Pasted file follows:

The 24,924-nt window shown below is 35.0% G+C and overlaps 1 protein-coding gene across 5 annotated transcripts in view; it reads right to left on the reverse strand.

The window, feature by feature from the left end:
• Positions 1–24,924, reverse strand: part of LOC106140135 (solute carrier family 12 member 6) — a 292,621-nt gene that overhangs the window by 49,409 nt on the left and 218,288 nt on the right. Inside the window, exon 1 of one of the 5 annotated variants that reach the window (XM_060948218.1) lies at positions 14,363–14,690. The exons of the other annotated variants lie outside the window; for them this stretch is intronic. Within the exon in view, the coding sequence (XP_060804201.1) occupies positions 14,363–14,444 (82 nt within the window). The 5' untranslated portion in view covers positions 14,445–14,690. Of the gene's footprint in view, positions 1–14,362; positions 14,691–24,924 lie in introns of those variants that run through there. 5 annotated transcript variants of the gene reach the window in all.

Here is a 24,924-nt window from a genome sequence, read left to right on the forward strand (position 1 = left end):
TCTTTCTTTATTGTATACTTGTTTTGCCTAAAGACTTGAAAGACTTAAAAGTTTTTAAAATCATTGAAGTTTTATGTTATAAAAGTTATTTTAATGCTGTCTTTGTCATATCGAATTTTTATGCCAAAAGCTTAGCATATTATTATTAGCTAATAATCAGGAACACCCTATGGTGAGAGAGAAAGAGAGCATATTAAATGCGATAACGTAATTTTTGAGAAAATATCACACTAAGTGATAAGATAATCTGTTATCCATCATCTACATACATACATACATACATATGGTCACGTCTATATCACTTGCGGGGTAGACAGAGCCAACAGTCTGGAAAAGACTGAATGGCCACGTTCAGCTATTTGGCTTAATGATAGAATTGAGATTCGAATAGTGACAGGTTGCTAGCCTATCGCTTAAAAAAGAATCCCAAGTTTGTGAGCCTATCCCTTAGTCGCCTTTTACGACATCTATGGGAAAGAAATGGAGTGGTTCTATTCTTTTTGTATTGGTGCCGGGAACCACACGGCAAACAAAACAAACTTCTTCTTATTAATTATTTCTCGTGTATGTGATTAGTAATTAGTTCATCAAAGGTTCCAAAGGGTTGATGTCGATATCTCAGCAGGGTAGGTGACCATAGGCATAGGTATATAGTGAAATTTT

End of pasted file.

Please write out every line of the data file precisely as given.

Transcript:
The 24,924-nt window shown below is 35.0% G+C and overlaps 1 protein-coding gene across 5 annotated transcripts in view; it reads right to left on the reverse strand.

The window, feature by feature from the left end:
• Positions 1–24,924, reverse strand: part of LOC106140135 (solute carrier family 12 member 6) — a 292,621-nt gene that overhangs the window by 49,409 nt on the left and 218,288 nt on the right. Inside the window, exon 1 of one of the 5 annotated variants that reach the window (XM_060948218.1) lies at positions 14,363–14,690. The exons of the other annotated variants lie outside the window; for them this stretch is intronic. Within the exon in view, the coding sequence (XP_060804201.1) occupies positions 14,363–14,444 (82 nt within the window). The 5' untranslated portion in view covers positions 14,445–14,690. Of the gene's footprint in view, positions 1–14,362; positions 14,691–24,924 lie in introns of those variants that run through there. 5 annotated transcript variants of the gene reach the window in all.

Here is a 24,924-nt window from a genome sequence, read left to right on the forward strand (position 1 = left end):
TCTTTCTTTATTGTATACTTGTTTTGCCTAAAGACTTGAAAGACTTAAAAGTTTTTAAAATCATTGAAGTTTTATGTTATAAAAGTTATTTTAATGCTGTCTTTGTCATATCGAATTTTTATGCCAAAAGCTTAGCATATTATTATTAGCTAATAATCAGGAACACCCTATGGTGAGAGAGAAAGAGAGCATATTAAATGCGATAACGTAATTTTTGAGAAAATATCACACTAAGTGATAAGATAATCTGTTATCCATCATCTACATACATACATACATACATATGGTCACGTCTATATCACTTGCGGGGTAGACAGAGCCAACAGTCTGGAAAAGACTGAATGGCCACGTTCAGCTATTTGGCTTAATGATAGAATTGAGATTCGAATAGTGACAGGTTGCTAGCCTATCGCTTAAAAAAGAATCCCAAGTTTGTGAGCCTATCCCTTAGTCGCCTTTTACGACATCTATGGGAAAGAAATGGAGTGGTTCTATTCTTTTTGTATTGGTGCCGGGAACCACACGGCAAACAAAACAAACTTCTTCTTATTAATTATTTCTCGTGTATGTGATTAGTAATTAGTTCATCAAAGGTTCCAAAGGGTTGATGTCGATATCTCAGCAGGGTAGGTGACCATAGGCATAGGTATATAGTGAAATTTT